• An artifact inventory plan detailing the character of the expected data categories to be recovered including the proposed methods of inventorying the recovered data and proposed methods of cleaning, stabilizing, and curating of specimens and recovered data consistent with the Secretary of the Interior’s standards for archaeological curation;
  • A plan for responding to the inadvertent discovery of human remains must be provided;
  • A professional, scientific research design, including research questions, demonstrating that the work and reporting will be performed in a scientific and technically acceptable manner;
  • The name and address of the individual(s) proposed to be responsible for conducting the work, institutional affiliation, if any, and evidence of education, training, and experience in accord with minimal qualifications;
  • Financial evidence of the applicant’s ability to initiate, conduct, and complete the proposed work, including evidence of logistical support and laboratory facilities and evidence of financial support for analysis and report writing;
  • A plan for site restoration following excavation activities and evidence of plans to secure bonding to cover cost of restoration; and
  • A completed environmental checklist to assist in making a threshold determination and to initiate SEPA compliance. WAC 25-48-060.

11-WA-c.4 to 11-WA-c.5 – Review Application for Completeness

DAHP will review the application materials for completeness, and may request additional information from the developer. WAC 25-48-060(6).

11-WA-c.6 – Notify Affected Indian Tribes

DAHP must notify any affected Indian Tribe which may consider the site to be of historic or cultural significance at least 30 days before issuing a permit for archaeological excavation of an archaeological site. WAC 25-48-070(1)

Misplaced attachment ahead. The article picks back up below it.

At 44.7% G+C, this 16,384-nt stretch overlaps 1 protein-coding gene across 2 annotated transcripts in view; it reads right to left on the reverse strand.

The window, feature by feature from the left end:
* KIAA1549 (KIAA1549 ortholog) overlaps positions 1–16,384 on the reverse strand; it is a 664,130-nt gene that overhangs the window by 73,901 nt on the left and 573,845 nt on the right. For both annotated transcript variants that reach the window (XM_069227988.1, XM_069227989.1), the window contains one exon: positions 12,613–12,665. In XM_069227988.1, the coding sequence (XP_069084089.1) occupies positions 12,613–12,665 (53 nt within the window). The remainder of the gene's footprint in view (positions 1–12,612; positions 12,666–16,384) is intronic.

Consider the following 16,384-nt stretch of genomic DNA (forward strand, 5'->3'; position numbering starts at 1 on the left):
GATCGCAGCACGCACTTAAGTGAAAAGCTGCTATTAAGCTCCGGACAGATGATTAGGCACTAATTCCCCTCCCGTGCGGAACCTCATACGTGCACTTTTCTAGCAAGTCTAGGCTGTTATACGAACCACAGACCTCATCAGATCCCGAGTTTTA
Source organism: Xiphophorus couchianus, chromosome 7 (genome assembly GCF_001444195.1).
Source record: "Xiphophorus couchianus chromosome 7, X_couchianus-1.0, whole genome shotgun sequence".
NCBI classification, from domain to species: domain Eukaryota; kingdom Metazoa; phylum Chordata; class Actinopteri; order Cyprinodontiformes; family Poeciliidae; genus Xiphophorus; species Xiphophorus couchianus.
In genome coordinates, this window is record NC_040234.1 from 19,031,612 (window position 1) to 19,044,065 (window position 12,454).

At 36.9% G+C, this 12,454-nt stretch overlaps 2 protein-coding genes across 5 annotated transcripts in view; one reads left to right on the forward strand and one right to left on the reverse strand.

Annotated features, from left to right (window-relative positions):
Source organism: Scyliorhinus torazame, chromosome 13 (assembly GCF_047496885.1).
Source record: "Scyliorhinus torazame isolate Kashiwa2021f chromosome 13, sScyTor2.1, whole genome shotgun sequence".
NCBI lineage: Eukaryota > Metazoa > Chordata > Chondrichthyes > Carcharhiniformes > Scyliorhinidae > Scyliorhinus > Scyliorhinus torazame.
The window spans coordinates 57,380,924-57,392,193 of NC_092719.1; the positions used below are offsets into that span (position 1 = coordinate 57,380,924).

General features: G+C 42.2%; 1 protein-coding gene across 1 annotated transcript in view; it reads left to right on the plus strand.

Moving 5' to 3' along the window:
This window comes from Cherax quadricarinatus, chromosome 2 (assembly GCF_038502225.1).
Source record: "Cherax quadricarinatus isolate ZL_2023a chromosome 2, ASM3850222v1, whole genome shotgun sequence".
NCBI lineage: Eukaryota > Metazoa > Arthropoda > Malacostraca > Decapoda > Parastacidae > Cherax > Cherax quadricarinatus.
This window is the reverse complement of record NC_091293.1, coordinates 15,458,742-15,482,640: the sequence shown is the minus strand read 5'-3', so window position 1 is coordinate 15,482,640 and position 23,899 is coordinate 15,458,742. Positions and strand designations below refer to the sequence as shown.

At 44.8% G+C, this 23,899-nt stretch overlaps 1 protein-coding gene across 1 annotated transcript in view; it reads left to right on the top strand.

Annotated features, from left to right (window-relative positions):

11-WA-c.7 – Provide Public Notice

DAHP must give public notice of a pending permit application. Public notice provided by DAHP must be in one or more for the following forms:

  • Notifying public and private groups, tribes, and agencies with known interest in a certain application or type of application being considered;
  • Notifying individuals with known interest in a certain application or in the type of application being considered;
  • Publication in a newspaper of general circulation in the area in which the application will be implemented;
  • Notifying the news media; and/or
  • Posting on the property site. WAC 25-48-080(1).

11-WA-c.8 – Comment on Permit Application

Comments on a pending application must be received by DAHP within 30 days of the notice. DAHP must consider all comments received within the necessary timeframe. WAC 25-48-080(2).

The state archeologist may grant a 15 day extension to allow for additional comments. The party requesting the extension must make the request in writing within the original thirty day comment period. WAC 25-48-080(4).

11-WA-c.9 – Consider and Respond to Comments on Permit Application

DAHP will consider comments on the permit application when determining whether to issue or deny a permit and the imposition of terms and conditions in the permit. WAC 25-48-080(3).

11-WA-c.10 – Archaeological Excavation Permit

DAHP will normally act upon a permit application within sixty days of receipt of a complete permit application. DAHP may issue a permit for a period of time appropriate for the work upon determining that the developer meets the following minimum qualifications:

  • Meets the minimum qualifications as a professional archaeologist specified in WAC 25-48-020(4);
  • Possesses demonstrable competence in archaeological methods and theory, and in collecting, handling, analyzing, evaluating, and reporting archaeological data, relative to the type and scope of the work proposed; and
  • Has complied with current and past permits issued under RCW 27.53.060. WAC 25-48-090.

If DAHP denies a permit, a written statement of the reasons for the denial will accompany the notice of permit denial to the developer with a notice of the right to request a hearing. A permit may be denied if:

  • The application does not meet the requirements and standards in WAC 25-48-060 and WAC 25-48-090;
  • The applicant or any individual responsible for conducting the work or carrying out the terms of the permit has failed to meet the terms and conditions of a permit previously issued; or
  • The applicant or any individual proposed to be responsible for conducting the work or carrying out the terms of the permit has been found to have violated the rules for archaeological objects or sites. WAC 25-48-105.